With the speed of change that is currently taking place in the programming world, with a framework and even language versions being updated much more regularly than before, many programmers who are approaching these frameworks and languages are now asking the question of whether or not it is worth the time to learn the soon to be overtaken framework or language in favor of the new one.
In this post, we will attempt to answer the question, using the example of the upcoming VueJS 3 framework update, of whether or not it is better as a newbie to learn the current version or to simply skip over it and learn the new version of the framework.
When Learning The Old Framework First Is Better
When it comes to making a decision about what technology is worth learning, the primary concern should be whether or not that technology is still being widely used, as this is what, ultimately, gives knowing a technology most of its leverage.
When a technology, in this case, the VueJS 2 version of the framework, is in wide enough use, there is active attention focused on it.
Therefore the benefits of an ecosystem such as support, plugins, available jobs and just generally having people around who can help or answer your questions when you run into a problem (such as on StackOverflow) are all there.
The level of usage that a technology such as a web framework has is largely correlated with where that technology sits in between its previous update and its upcoming version.
The longer a version of a technology has been around, without an update, the higher its relative use in comparison to older versions.
Because it takes a while for the active attention that is focused on the more widely used version to transfer over to a newer update, when the newer update is yet to be released (as is the case with Vue 2 in relation to Vue 3) or has only been released recently, it makes the most sense to learn the current version while waiting for the upcoming update.
What doing this does is give you a firm knowledge base in the technology, from which you may later build and add to once the new version is released, as well as a firm grasp of the ecosystem that you’ll be participating in once the new version is released.
When Learning The New Framework And Ignoring The Old Framework Is Better
I think that most times it is always going to be advantageous to know the previous versions of languages and frameworks when new ones are emerging onto the scene, if only at a basic level. This because knowing the previous framework, helps in preparing your brain for the new one. It gives you, as we’ve mentioned above, a knowledge structure to build on top of.
But are there times when spending the time to learn the framework version will do more harm than good. When it is simply better to just jump in and start learning the new framework version?
I think there is one case where this is true.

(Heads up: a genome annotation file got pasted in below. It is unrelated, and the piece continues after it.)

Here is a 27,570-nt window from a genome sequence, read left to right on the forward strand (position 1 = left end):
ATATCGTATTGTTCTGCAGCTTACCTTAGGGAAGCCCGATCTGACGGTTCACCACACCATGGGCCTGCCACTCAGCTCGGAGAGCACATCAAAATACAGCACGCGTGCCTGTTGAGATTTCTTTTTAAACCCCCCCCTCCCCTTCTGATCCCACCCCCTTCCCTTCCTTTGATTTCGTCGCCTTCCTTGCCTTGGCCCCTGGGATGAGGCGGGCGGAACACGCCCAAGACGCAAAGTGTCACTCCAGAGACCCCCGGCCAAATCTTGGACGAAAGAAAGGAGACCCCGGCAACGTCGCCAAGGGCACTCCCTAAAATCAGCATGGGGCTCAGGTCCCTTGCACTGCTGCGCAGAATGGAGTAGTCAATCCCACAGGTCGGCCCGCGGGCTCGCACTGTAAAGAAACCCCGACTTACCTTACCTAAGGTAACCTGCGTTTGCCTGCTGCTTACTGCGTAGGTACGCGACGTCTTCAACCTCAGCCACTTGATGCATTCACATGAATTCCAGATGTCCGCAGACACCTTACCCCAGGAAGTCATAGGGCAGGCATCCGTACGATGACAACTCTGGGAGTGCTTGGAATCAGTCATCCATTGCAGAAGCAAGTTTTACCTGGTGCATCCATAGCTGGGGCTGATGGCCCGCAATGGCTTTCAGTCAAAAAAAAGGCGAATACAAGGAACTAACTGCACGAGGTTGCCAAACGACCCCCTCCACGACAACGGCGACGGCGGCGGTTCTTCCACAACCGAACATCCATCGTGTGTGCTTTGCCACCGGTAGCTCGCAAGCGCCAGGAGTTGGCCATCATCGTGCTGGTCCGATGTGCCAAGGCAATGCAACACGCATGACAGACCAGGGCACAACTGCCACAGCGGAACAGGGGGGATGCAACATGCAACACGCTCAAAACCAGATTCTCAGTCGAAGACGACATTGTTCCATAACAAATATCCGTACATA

And this is when for one reason or another, whether that reason is a security vulnerability or simply a deep philosophical change in terms of code and structure/way of operating, the previous framework version is being deprecated.
In this case, if you have had no previous exposure to the framework before, then it is probably better to become familiar with the new version at the outset, and then whenever necessary, simply fill your knowledge gaps from the old version over time.
Why You Should Start With Vue 2
The fact is, even when we consider that there may be times when learning the new framework version first is your best bet, we can now see that in the vast majority of cases, starting with the previous framework and then transitioning from that into the new framework is your best bet.
That’s why in this article, I recommend starting with Vue 2.
It is still very much widely used, has no serious security vulnerabilities and is similar enough to the new Vue 3 framework version that it can easily serve as a foundational ‘knowledge structure’ to build on top of.
What To Expect From Vue 3
Before we wrap up this article, let’s quickly go over what we can expect from the upcoming Vue 3 version.
New features will include:
- Smaller Size – Vue 3 is comparatively smaller compared to Vue 2, almost half as big as the previous version at runtime.
- Composition API – while this is currently available as a Vue 2 plugin, the Composition API in Vue 3 will allow you to have much more flexibility within your vue component’s code,
- Speed – overall Vue 3 is offering a lot more in terms of speed. As this is currently the direction that the web is going, this is probably the biggest new feature.
- And much more not mentioned here. But that you can find out here.
It’s always a tough question knowing what to learn when it comes to technology, the fact that we are right now in the most prolific period that we’ve ever seen makes it that much harder.
But I believe that with the considerations above, namely to look at how prevalent a piece of technology is in terms of the amount of other people’s attention that is focused on it, determines the amount to which you should want to learn that technology if you want to be effective.